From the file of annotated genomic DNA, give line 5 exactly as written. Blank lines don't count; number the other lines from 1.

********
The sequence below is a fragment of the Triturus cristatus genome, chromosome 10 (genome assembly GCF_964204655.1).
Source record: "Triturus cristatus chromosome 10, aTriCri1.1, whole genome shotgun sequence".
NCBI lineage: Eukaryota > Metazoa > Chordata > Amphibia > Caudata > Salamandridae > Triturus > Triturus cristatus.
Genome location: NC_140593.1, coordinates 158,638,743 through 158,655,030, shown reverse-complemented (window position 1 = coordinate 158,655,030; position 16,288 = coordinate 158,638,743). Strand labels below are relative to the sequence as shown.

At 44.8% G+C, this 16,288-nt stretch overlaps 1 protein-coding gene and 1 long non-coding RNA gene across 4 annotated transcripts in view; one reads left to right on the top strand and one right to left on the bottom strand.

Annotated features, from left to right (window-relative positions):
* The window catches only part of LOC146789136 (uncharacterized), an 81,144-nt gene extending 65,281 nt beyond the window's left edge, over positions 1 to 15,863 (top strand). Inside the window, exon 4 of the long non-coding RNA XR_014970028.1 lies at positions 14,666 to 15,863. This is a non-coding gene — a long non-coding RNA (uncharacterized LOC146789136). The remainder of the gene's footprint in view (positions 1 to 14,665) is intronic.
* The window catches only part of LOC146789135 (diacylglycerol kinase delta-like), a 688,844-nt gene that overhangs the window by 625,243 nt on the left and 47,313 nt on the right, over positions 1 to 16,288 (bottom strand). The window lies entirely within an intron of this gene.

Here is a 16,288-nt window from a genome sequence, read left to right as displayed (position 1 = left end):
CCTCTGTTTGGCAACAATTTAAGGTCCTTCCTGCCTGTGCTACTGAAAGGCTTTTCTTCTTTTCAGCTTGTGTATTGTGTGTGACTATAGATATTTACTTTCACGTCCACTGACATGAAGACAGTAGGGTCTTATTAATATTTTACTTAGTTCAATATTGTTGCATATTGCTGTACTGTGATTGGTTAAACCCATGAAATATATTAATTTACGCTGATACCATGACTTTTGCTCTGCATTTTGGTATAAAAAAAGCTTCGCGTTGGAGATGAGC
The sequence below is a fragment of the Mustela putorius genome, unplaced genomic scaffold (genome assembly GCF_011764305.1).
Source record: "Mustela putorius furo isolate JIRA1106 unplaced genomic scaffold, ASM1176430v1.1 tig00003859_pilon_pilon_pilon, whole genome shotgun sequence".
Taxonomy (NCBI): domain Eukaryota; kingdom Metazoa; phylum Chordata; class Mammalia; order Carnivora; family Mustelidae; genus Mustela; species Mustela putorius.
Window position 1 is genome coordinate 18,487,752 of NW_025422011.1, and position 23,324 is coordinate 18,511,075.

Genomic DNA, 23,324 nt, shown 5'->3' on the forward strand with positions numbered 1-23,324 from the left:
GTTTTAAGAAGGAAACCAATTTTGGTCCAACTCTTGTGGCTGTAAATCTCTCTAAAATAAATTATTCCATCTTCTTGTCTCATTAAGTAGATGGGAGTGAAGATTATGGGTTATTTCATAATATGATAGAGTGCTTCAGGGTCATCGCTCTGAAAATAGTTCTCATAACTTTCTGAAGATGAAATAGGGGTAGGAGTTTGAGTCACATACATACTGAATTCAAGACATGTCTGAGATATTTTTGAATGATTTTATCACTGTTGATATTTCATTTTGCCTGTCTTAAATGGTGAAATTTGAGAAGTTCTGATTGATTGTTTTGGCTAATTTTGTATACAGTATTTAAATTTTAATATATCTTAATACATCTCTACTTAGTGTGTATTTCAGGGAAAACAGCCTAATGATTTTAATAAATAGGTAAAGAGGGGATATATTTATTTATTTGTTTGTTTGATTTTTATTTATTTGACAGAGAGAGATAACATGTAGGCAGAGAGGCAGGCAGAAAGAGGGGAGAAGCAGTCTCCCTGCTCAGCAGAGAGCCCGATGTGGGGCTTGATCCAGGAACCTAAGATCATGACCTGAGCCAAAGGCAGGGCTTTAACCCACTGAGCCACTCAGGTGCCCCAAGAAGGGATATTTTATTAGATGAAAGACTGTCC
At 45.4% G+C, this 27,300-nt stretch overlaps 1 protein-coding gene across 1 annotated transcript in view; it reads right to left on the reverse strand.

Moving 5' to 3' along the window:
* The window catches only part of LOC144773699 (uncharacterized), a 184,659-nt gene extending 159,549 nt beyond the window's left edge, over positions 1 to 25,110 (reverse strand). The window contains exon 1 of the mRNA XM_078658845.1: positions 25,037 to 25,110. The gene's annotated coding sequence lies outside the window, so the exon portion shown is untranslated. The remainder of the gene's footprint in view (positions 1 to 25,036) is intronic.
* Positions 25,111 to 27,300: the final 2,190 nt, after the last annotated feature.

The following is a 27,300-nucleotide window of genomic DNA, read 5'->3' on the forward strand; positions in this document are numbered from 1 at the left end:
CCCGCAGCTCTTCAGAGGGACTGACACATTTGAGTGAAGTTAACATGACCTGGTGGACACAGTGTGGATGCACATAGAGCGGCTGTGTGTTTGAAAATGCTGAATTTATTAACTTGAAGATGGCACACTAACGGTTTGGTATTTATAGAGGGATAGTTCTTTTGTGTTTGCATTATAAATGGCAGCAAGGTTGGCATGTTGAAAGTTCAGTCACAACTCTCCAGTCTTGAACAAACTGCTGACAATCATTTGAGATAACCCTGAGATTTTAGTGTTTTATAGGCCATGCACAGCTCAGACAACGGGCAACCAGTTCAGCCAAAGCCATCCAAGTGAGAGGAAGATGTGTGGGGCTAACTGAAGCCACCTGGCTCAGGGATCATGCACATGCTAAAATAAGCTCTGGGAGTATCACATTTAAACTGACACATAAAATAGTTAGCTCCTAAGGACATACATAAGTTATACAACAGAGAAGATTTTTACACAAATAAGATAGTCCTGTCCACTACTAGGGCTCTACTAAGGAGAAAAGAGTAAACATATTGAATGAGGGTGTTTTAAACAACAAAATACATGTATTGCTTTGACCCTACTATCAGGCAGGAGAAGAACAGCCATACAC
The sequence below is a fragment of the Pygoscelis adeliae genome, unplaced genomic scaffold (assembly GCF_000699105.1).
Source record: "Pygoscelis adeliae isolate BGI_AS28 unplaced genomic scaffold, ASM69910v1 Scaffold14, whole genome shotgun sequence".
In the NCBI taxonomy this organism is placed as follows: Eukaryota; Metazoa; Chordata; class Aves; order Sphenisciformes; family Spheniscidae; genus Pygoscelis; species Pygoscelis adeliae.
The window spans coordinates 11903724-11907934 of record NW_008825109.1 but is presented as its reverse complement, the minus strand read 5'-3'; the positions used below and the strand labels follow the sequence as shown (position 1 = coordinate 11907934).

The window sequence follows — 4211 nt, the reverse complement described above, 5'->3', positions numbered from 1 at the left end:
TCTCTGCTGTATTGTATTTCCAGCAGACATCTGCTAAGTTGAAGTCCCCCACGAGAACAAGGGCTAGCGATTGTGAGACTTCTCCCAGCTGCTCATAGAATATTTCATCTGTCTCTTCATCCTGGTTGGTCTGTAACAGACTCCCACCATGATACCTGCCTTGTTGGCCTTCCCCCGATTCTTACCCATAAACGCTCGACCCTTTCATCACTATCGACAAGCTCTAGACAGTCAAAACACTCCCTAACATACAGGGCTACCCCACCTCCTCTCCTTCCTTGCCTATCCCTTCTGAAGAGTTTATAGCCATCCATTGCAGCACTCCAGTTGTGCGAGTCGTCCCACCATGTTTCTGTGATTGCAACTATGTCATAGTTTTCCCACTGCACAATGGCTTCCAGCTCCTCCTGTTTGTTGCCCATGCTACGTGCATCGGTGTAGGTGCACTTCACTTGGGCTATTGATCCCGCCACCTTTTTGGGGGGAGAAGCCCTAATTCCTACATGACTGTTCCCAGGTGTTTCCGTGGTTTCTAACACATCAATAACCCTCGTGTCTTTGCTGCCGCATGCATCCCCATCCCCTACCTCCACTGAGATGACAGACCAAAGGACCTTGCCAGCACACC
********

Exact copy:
At 44.8% G+C, this 16,288-nt stretch overlaps 1 protein-coding gene and 1 long non-coding RNA gene across 4 annotated transcripts in view; one reads left to right on the top strand and one right to left on the bottom strand.